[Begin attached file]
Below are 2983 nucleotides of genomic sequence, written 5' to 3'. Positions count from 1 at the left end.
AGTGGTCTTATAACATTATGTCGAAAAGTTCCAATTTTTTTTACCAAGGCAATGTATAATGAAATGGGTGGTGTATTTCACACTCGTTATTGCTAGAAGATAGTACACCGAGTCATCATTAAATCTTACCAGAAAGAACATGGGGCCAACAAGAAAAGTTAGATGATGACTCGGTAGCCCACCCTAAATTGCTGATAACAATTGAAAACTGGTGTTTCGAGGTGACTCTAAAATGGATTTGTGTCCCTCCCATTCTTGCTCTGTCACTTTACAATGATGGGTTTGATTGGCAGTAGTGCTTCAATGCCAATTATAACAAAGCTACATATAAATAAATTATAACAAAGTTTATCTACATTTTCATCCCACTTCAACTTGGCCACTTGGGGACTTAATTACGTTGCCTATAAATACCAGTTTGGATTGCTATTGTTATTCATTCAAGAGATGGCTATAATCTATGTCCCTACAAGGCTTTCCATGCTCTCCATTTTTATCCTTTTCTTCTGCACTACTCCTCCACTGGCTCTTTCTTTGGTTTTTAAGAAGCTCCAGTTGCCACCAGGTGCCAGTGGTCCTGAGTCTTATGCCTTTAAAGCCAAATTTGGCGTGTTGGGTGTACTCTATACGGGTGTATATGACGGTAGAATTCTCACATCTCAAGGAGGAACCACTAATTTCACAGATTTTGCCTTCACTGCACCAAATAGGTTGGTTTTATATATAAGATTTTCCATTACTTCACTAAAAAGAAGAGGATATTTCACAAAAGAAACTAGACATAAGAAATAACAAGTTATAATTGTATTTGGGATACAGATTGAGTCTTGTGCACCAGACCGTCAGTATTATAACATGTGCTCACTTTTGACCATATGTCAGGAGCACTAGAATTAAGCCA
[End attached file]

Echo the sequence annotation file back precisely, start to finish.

Below are 2983 nucleotides of genomic sequence, written 5' to 3'. Positions count from 1 at the left end.
AGTGGTCTTATAACATTATGTCGAAAAGTTCCAATTTTTTTTACCAAGGCAATGTATAATGAAATGGGTGGTGTATTTCACACTCGTTATTGCTAGAAGATAGTACACCGAGTCATCATTAAATCTTACCAGAAAGAACATGGGGCCAACAAGAAAAGTTAGATGATGACTCGGTAGCCCACCCTAAATTGCTGATAACAATTGAAAACTGGTGTTTCGAGGTGACTCTAAAATGGATTTGTGTCCCTCCCATTCTTGCTCTGTCACTTTACAATGATGGGTTTGATTGGCAGTAGTGCTTCAATGCCAATTATAACAAAGCTACATATAAATAAATTATAACAAAGTTTATCTACATTTTCATCCCACTTCAACTTGGCCACTTGGGGACTTAATTACGTTGCCTATAAATACCAGTTTGGATTGCTATTGTTATTCATTCAAGAGATGGCTATAATCTATGTCCCTACAAGGCTTTCCATGCTCTCCATTTTTATCCTTTTCTTCTGCACTACTCCTCCACTGGCTCTTTCTTTGGTTTTTAAGAAGCTCCAGTTGCCACCAGGTGCCAGTGGTCCTGAGTCTTATGCCTTTAAAGCCAAATTTGGCGTGTTGGGTGTACTCTATACGGGTGTATATGACGGTAGAATTCTCACATCTCAAGGAGGAACCACTAATTTCACAGATTTTGCCTTCACTGCACCAAATAGGTTGGTTTTATATATAAGATTTTCCATTACTTCACTAAAAAGAAGAGGATATTTCACAAAAGAAACTAGACATAAGAAATAACAAGTTATAATTGTATTTGGGATACAGATTGAGTCTTGTGCACCAGACCGTCAGTATTATAACATGTGCTCACTTTTGACCATATGTCAGGAGCACTAGAATTAAGCCA